With the onset of warmer weather, the garden is making prodigious progress in both flower and leaf. The Rapeseed is near 7 feet tall and is the most asked after plant in the garden this week.
Rape is one of the more ancient forms of that most useful group of plants classed as crucifers such as cabbage, kales, cauliflower and the like. The name Rape derives from the Latin rapum, identifying it as a species of turnip. It has been cultivated since at least 2000 BCE and was chiefly grown for its oil, obtained by pressing the seeds, and used primarily as lamp oil. However, it has lately found acceptance as a small salad as explained by John Abercrombie in The universal gardener and botanist (1778), who advises that the leaves “are always in perfection as such when quite young, or only a few days old, whilst in the seed leaf.”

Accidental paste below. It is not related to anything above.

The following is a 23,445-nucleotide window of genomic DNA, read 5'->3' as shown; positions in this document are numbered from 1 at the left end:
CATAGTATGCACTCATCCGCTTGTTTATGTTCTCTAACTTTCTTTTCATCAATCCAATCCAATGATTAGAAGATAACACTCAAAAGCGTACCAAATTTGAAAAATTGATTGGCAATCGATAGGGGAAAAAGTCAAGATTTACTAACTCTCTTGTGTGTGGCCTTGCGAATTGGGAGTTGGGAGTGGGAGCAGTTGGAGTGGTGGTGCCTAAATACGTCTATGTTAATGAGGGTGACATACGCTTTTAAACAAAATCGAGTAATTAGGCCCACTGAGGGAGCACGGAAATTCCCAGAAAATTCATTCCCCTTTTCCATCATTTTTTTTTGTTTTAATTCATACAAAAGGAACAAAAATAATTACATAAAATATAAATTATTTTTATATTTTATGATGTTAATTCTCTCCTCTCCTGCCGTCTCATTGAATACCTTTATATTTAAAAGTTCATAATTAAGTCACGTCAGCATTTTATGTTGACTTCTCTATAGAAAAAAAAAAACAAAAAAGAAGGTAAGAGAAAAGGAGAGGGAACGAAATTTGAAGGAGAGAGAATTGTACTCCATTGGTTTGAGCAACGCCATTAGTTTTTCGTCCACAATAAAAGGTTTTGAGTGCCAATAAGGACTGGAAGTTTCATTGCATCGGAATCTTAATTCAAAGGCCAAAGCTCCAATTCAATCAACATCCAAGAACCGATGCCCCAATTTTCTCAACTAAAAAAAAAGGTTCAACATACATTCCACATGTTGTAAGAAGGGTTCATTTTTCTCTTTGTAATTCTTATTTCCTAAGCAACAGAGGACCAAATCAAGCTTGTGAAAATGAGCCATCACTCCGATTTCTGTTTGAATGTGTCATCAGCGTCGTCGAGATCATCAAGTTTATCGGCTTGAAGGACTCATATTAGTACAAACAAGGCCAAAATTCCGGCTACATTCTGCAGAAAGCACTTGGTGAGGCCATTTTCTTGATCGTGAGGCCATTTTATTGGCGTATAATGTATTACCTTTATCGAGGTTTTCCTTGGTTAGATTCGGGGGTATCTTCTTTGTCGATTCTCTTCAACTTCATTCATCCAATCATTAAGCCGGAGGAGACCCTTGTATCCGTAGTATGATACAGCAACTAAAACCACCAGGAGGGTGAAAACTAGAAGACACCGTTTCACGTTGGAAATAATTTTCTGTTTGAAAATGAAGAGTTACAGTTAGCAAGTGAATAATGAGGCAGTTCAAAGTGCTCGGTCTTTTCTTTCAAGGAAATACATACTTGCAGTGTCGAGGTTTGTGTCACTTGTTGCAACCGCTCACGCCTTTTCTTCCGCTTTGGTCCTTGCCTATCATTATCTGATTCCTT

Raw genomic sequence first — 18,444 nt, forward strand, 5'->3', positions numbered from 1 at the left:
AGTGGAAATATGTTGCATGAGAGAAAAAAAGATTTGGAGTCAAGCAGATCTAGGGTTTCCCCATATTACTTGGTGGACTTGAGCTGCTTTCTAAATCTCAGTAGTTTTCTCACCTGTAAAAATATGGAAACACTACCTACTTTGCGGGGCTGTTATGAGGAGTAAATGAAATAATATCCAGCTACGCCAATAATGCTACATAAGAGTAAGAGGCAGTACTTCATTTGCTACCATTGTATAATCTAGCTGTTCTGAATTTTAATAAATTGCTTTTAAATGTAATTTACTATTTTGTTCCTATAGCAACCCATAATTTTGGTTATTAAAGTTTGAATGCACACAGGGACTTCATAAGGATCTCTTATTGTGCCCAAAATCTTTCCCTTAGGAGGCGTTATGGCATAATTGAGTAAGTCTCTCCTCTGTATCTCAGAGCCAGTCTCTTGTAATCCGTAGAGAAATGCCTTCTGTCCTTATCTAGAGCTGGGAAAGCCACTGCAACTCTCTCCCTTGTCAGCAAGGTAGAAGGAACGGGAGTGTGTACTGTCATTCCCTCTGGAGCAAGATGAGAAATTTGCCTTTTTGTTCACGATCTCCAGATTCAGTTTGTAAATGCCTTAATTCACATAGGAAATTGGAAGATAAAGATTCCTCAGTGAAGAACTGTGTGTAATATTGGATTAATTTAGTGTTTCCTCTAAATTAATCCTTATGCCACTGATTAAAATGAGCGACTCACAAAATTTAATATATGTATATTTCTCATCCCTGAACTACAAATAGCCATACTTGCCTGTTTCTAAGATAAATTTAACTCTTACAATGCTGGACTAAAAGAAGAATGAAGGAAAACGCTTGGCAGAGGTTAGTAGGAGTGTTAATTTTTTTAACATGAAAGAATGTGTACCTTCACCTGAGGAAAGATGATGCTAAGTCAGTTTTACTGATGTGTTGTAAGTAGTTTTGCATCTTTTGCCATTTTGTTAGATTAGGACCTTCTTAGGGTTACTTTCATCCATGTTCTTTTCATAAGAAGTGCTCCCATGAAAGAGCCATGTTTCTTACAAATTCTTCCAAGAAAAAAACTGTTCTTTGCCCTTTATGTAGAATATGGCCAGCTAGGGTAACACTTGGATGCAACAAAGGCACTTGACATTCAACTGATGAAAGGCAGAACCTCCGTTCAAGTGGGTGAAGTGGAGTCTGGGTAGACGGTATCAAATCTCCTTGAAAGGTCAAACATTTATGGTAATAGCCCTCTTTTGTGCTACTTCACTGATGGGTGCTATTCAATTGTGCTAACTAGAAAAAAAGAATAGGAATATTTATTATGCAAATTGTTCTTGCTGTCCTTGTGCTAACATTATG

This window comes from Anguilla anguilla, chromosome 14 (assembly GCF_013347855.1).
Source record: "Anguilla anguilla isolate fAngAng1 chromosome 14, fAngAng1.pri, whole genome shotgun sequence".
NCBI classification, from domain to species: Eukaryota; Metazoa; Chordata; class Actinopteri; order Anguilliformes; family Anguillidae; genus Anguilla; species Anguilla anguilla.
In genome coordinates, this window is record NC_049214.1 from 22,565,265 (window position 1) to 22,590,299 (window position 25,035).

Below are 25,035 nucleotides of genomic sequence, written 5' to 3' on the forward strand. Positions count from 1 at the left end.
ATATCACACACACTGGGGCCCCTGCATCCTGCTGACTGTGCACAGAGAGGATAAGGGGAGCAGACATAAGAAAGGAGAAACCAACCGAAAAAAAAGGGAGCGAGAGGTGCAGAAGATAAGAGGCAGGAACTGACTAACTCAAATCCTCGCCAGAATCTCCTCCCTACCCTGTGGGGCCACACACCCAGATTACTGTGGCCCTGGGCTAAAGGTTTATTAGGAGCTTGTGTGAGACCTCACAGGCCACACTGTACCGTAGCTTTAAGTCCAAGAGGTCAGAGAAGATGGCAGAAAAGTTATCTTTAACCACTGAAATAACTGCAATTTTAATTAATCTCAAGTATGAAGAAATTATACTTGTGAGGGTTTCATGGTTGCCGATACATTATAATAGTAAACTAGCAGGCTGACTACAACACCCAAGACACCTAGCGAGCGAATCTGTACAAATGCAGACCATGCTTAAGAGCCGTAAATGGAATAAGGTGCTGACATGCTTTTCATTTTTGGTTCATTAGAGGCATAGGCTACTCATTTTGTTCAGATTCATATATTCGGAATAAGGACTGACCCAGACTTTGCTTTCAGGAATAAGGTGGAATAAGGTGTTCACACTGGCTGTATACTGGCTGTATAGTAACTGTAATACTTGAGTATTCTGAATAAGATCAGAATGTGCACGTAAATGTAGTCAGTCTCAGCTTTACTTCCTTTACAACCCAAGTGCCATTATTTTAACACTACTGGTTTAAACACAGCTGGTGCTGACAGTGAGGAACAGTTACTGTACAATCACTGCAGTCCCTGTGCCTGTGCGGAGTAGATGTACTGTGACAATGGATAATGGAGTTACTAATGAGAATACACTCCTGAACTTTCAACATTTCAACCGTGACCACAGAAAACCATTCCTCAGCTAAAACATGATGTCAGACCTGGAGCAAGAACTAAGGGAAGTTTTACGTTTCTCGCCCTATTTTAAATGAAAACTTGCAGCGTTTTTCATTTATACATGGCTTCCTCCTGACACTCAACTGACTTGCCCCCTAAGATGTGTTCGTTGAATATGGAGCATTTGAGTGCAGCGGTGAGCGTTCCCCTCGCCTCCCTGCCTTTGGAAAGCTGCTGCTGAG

Rape is also commonly used for bird seed and the partiality that various fowls have for it has long been a challenge in field culture, as Charles Bryant observed in Flora diætetica (1783): “All domestic fowls, and several wild ones, especially pheasants and partridges, are very fond of these seeds, and will destroy a great part of a crop unless it is well guarded.”
This versatile crop makes hardy forage for cattle and has even found uses in medicine, as explained in Dr. Allen’s Synopsis medicinæ (1730): “In treating of Carbuncles, we often applied, the first or second day, the Leaves of Red Cabbage, besmeared with Rape oil.”
The oil is generally inedible for humans but in the modern world, ingenious gardeners have transformed this plant to produce the universally admired Canola oil. Canola is the result of crossing Rape with other several Brassica species and is actually an acronym standing for CANadian Oil Low Acid.
The other plant that has garnered the most comments this week is the Welsh Onion. This is the ancestor of the modern green onion or scallion. It seems to originate in Siberia and traveled west to Germany where it was named welsche onion meaning foreign onion so it is in no way a product of Wales. It meets a dead end in Europe but it also travels east to Asia where it becomes the Tokyo Long White bunching onion found in markets to this very day.